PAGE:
‘Heroes’ scrambled to stop traffic before Baltimore bridge collapsed


AP :
It was the middle of the night when a dispatcher’s 12-second warning crackled over the radio: A massive cargo ship had lost its steering capabilities and was heading toward the Francis Scott Key Bridge.

Within about 90 seconds, police officers responded that they had managed to stop vehicle traffic over the bridge in both directions. One said he was about to drive onto the bridge to alert a construction crew.

But it was too late. Lifeless and laden with huge containers, the vessel smashed into a support pillar.

“The whole bridge just fell down,” a frantic officer said. “Start, start whoever, everybody … the whole bridge just collapsed.”

When the shipping vessel Dali slammed into the pillar around 1:30 a.m.

Tuesday, it caused a long span of the bridge, a key cog in the region’s transportation infrastructure, to crumple into the Patapsco River. Six people are presumed dead, and the loss of the bridge is expected to snarl commuter traffic and disrupt a vital shipping port.

At least eight people went into the water. Two survived but the other six, all identified as part of a construction crew that had been filling potholes on the bridge, were missing. A search for their bodies was to resume Wednesday morning.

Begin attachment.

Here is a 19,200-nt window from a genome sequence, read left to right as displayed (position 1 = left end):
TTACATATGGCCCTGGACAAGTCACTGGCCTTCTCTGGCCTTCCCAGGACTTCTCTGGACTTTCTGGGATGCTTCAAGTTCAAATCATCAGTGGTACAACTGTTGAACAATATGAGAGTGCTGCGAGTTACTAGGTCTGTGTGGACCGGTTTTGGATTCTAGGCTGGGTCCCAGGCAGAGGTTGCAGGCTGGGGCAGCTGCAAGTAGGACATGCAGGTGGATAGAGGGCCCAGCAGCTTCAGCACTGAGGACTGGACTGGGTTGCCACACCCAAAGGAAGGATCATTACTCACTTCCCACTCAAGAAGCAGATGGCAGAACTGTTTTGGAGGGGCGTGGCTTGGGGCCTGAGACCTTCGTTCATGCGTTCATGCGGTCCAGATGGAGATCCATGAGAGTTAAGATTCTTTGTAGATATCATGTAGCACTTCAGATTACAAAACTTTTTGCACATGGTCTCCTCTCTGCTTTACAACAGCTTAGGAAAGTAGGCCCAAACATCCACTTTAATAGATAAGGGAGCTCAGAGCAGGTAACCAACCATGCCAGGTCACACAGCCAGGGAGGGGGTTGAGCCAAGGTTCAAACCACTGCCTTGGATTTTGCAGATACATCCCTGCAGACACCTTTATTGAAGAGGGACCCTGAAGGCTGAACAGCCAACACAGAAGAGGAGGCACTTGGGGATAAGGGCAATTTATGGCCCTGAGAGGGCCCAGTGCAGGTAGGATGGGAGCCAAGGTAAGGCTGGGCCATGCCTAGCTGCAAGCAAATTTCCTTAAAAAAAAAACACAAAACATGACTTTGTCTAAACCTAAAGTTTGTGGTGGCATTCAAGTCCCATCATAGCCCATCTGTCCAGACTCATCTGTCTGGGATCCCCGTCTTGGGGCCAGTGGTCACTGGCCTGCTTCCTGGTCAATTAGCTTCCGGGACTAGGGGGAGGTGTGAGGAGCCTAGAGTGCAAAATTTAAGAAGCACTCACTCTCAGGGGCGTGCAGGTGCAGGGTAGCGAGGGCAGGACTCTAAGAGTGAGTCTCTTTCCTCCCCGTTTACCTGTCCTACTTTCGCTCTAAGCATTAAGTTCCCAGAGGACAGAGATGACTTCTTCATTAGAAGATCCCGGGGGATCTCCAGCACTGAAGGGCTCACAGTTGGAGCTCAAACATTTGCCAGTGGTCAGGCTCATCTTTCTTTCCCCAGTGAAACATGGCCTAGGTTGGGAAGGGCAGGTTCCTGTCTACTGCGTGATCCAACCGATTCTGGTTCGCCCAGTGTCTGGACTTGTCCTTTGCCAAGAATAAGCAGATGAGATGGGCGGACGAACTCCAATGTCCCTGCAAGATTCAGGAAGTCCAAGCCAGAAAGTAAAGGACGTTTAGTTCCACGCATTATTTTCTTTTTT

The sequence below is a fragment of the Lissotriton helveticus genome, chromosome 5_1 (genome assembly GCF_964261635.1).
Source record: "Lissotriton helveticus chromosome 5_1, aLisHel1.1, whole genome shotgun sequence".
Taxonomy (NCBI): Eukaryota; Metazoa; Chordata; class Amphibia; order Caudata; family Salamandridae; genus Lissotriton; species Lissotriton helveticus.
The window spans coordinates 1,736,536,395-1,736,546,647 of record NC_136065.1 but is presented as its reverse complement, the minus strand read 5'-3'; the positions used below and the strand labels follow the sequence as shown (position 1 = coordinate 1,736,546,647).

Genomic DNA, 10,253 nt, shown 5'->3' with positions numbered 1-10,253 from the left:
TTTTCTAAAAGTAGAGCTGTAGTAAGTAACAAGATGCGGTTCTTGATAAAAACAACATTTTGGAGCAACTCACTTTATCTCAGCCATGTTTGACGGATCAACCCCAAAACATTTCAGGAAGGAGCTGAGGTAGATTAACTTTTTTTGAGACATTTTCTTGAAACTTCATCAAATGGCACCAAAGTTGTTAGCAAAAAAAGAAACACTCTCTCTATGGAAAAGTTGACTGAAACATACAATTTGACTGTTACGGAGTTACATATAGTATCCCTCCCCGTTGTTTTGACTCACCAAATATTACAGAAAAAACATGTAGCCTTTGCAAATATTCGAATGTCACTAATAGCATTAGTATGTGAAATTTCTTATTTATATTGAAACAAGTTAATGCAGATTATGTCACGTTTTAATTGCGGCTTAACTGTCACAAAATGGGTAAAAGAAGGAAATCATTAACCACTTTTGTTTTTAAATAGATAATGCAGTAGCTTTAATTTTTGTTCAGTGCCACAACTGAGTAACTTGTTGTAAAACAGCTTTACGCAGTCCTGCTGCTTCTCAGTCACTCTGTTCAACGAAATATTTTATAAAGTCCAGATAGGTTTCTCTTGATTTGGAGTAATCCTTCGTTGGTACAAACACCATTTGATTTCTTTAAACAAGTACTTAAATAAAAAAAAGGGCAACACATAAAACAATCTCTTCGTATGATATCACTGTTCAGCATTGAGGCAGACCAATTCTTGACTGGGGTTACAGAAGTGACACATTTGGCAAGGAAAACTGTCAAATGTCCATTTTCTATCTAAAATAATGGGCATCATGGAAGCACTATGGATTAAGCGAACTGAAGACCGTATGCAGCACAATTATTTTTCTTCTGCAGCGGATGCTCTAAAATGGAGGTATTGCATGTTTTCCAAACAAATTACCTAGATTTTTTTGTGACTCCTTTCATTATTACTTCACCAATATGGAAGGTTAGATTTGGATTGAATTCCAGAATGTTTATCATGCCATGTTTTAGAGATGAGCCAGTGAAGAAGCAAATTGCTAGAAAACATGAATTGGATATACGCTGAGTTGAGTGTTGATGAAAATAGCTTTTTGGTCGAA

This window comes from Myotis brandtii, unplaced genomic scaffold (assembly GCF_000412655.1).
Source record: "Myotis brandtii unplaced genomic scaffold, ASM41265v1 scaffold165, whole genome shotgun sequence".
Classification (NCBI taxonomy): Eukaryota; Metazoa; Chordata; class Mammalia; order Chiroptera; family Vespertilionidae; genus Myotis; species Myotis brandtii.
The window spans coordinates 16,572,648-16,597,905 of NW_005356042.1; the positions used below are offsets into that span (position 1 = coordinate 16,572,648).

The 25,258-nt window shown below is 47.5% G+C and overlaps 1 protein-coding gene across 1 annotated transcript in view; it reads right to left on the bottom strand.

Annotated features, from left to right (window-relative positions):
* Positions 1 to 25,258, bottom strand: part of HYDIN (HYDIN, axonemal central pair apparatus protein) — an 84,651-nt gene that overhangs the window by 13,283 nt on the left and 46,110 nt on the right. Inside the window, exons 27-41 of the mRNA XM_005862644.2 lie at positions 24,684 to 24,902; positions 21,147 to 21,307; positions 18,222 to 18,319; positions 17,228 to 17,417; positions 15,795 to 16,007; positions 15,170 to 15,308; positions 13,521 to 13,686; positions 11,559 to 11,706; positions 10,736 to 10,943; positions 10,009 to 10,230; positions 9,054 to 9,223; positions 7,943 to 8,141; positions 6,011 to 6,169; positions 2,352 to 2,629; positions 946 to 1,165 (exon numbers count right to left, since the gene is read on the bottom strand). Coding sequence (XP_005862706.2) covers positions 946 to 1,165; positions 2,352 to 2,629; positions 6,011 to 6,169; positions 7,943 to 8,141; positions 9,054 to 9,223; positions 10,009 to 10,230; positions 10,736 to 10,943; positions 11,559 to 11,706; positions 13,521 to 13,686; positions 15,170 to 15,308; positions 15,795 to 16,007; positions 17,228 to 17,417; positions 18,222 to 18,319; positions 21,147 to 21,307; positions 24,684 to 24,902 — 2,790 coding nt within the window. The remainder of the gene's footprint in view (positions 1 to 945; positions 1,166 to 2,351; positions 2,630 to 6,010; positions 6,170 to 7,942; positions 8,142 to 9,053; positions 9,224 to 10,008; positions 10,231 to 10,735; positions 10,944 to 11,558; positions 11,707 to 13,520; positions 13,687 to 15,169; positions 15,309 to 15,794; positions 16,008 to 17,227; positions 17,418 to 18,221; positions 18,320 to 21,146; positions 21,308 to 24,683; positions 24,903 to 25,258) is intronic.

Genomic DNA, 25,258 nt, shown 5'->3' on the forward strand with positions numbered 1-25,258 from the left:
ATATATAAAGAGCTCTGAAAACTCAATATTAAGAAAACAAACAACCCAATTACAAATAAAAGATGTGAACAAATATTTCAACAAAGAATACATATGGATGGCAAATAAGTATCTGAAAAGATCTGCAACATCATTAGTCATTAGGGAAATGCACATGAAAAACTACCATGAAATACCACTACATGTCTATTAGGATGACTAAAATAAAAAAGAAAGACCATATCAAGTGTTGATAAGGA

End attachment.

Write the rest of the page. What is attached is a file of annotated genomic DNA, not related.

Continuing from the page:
Among the missing were people from Guatemala, Honduras and Mexico, according to diplomats from those countries. The Honduran man was identified as Maynor Yassir Suazo Sandova.

Federal and state officials said the incident appeared to be an accident. The National Transportation Safety Board is investigating, and ship traffic entering and leaving the Port of Baltimore was suspended indefinitely.

Capt. Michael Burns Jr. of the Maritime Center for Responsible Energy said bringing a ship into or out of ports in restricted waters with limited room to maneuver is “one of the most technically challenging and demanding things that we do.”

“So there really is few things that are scarier than a loss of power in restricted waters,” he said. And when a ship loses propulsion and steering, “then it’s really at the mercy of the wind and the current.”

Video showed the ship moving at what Gov. Wes Moore said was about 9 mph (15 kph) toward the 1.6-mile (2.6-kilometer) bridge.

There still was traffic moving across the span, and some vehicles appeared to escape with only seconds to spare.

The collision caused the span to break and fall into the water within seconds, and jagged remnants could be seen jutting up from the water later in the day.